Pen —The insulin pen looks very much like an old-fashioned cartridge pen, except that it is disposable, has a needle, and holds a pre-filled cartridge of insulin. Pens are particularly useful for people who travel frequently, whose coordination is impaired or have visual difficulties. They are also more useful for people who require very small doses of insulin.

Pump —This is a computerized device about the size of a beeper that is worn on the belt or in a pocket. It delivers a steady, measured dose of insulin through a flexible plastic tube called a cannula. With the aid of a small needle, the cannula is inserted through the skin, usually in the abdominal region, and is taped in place. In some products, the needle is removed and only a soft catheter remains in place. Based on your meals and your blood sugar level, you control the release of insulin from the pump. Because the pump continuously releases tiny doses of insulin, this delivery system most closely mimics the body's normal release of insulin. Pumps can deliver very precise insulin doses for different times of the day, which may be necessary to correct the dawn phenomenon—the rise of blood sugar that occurs in the hours before and after waking.

Special Considerations
  • Check your insulin's expiration date. If you have not finished it before it expires, throw the rest away.
  • Store unopened bottles of insulin in the refrigerator. Do not store your insulin at extreme temperatures.
  • Keep the bottle of insulin you are using at room temperature. Injecting cold insulin can sometimes make the injection more painful. (Most doctors believe that insulin kept at room temperature will last 1 month. Check with the information on your glucose to make sure.)
  • If your treatment requires that two different insulins be mixed, be sure that you understand which of the two should be drawn into the syringe first. If you change the mixing pattern, you may change the dose you receive. Some insulins cannot be mixed together. Do not mix insulins together in one syringe unless you have been instructed to do so.

Common name: pramlintide (Symlin)

Amylin is a hormone produced by the same beta cells which produce insulin. In fact, amylin is released into the bloodstream at the same time as insulin. Amylin reduces glucagon’s release and enhances a sense of fullness after ingesting a meal so you will eat less. Together with insulin, it lowers blood glucose. Pramlintide is chemically related to amylin.

Pramlintide is used together with insulin. It is given to patients who fail to achieve the optimal blood glucose levels despite getting the right dose of insulin. This drug is given by injection immediately before meals. It should be used with care in the elderly.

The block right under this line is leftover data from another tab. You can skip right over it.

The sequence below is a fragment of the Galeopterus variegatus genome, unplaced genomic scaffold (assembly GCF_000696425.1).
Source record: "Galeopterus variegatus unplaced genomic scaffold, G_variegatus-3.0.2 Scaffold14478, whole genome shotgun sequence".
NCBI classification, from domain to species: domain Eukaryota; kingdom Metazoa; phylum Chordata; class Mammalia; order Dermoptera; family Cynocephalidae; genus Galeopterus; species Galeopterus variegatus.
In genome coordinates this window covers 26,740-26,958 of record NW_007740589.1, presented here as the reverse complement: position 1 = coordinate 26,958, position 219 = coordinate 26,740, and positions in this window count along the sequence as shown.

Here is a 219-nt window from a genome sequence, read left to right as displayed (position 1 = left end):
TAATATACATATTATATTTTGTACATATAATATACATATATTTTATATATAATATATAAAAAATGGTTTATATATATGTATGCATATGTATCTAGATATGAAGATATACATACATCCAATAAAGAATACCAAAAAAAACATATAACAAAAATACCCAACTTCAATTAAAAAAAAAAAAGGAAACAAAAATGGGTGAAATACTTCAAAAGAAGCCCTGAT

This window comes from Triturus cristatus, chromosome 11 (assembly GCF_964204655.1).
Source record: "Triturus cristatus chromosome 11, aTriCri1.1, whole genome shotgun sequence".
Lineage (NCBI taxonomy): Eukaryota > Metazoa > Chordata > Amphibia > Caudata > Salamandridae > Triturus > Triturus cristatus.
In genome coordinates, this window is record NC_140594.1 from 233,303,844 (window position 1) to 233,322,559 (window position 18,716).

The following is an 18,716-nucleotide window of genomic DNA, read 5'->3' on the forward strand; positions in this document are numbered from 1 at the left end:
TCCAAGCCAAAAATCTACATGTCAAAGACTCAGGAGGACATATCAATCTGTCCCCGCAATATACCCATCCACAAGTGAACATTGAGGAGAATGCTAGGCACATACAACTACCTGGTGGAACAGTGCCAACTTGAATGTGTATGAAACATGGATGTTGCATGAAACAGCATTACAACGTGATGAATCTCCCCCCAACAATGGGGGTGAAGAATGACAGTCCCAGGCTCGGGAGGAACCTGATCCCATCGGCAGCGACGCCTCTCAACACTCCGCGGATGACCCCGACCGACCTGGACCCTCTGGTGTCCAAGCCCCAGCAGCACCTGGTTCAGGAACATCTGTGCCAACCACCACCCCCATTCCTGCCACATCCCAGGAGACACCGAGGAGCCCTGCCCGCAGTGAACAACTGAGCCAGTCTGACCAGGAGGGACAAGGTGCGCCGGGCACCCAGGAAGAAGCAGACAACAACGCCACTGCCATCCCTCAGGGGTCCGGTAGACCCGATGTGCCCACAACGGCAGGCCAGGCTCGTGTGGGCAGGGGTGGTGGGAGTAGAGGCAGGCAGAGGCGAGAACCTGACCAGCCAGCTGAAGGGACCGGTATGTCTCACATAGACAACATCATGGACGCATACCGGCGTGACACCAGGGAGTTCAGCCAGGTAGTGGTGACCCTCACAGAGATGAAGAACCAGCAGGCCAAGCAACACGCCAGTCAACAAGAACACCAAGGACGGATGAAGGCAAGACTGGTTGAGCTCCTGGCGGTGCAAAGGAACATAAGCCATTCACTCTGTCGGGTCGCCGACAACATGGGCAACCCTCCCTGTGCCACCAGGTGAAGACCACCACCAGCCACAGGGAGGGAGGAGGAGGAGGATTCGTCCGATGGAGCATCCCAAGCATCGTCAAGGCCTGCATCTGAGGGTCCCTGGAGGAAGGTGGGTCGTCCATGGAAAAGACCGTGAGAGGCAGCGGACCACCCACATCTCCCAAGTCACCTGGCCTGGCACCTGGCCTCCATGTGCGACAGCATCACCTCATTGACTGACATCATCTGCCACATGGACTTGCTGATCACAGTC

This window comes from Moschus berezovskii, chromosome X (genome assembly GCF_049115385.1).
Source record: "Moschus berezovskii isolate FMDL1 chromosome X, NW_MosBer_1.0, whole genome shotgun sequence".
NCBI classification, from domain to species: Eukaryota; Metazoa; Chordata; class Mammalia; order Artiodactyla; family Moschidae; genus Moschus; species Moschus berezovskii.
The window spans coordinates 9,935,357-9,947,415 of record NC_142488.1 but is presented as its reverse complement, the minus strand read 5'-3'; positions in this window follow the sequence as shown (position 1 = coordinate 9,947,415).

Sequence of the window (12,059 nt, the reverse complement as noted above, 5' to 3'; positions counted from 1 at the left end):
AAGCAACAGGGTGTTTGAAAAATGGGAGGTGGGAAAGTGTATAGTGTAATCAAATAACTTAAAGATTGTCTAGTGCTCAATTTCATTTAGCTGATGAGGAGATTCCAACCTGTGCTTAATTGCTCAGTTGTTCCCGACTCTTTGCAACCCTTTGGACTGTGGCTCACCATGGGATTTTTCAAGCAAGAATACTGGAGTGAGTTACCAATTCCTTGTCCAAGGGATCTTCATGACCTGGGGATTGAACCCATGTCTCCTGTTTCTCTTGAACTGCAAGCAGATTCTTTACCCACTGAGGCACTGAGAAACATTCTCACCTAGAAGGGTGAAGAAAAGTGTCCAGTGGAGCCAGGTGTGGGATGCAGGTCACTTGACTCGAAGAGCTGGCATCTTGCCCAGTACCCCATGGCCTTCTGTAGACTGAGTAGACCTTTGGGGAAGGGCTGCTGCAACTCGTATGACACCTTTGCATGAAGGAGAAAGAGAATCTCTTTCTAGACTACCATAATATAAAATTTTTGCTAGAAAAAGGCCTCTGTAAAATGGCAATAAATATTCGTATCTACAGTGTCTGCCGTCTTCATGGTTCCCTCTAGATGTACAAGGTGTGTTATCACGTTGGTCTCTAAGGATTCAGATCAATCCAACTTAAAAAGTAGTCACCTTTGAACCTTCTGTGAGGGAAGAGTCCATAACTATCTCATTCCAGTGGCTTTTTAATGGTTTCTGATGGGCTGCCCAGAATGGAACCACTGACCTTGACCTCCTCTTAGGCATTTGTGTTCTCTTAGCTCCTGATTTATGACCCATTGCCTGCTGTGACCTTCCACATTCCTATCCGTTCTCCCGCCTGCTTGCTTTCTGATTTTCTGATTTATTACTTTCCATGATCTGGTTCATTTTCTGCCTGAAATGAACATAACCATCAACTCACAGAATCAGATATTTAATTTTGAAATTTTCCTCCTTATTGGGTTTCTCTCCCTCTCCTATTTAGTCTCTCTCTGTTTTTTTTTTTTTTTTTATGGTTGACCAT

Pramlintide reduces appetite and is associated with modest weight loss. This can be very important since weight gain is one of the common side effects of insulin treatment.


American Diabetes Association. American Diabetes Association guidelines: standard of medical care in diabetes. Diabetes Care. 2006;29:S4-S42.

Amylin agonists: a novel approach in the treatment of diabetes. Diabetes. 2004; 53(Supp 3):S233-238.

Diabetes causes. National Institute of Diabetes & Digestive & Kidney Diseases website. Available at: Accessed December 31, 2012.

Diabetes type 1. EBSCO DynaMed website. Available at: Updated December 28, 2012. Accessed December 31, 2012.

McMahon GT, Arky RA. Inhaled insulin for diabetes mellitus. N Engl J Med. 2007;356:497-502

Traina AN, Kane MP. Primer on pramlintide, an amylin analog. Diabetes Educ. 2011;37(3):426-431.

Type 1 diabetes. American Diabetes Association website. Available at: Accessed December 31, 2012.

9/23/2008 DynaMed's Systematic Literature Surveillance. The Juvenile Diabetes Research Foundation Continuous Glucose Monitoring Study Group. Continuous glucose monitoring and intensive treatment of type 1 diabetes. N Engl J Med. 2008 Sep 8. [Epub ahead of print]

Last reviewed September 2014 by Kim A. Carmichael, MD, FACP

Please be aware that this information is provided to supplement the care provided by your physician. It is neither intended nor implied to be a substitute for professional medical advice. CALL YOUR HEALTHCARE PROVIDER IMMEDIATELY IF YOU THINK YOU MAY HAVE A MEDICAL EMERGENCY. Always seek the advice of your physician or other qualified health provider prior to starting any new treatment or with any questions you may have regarding a medical condition.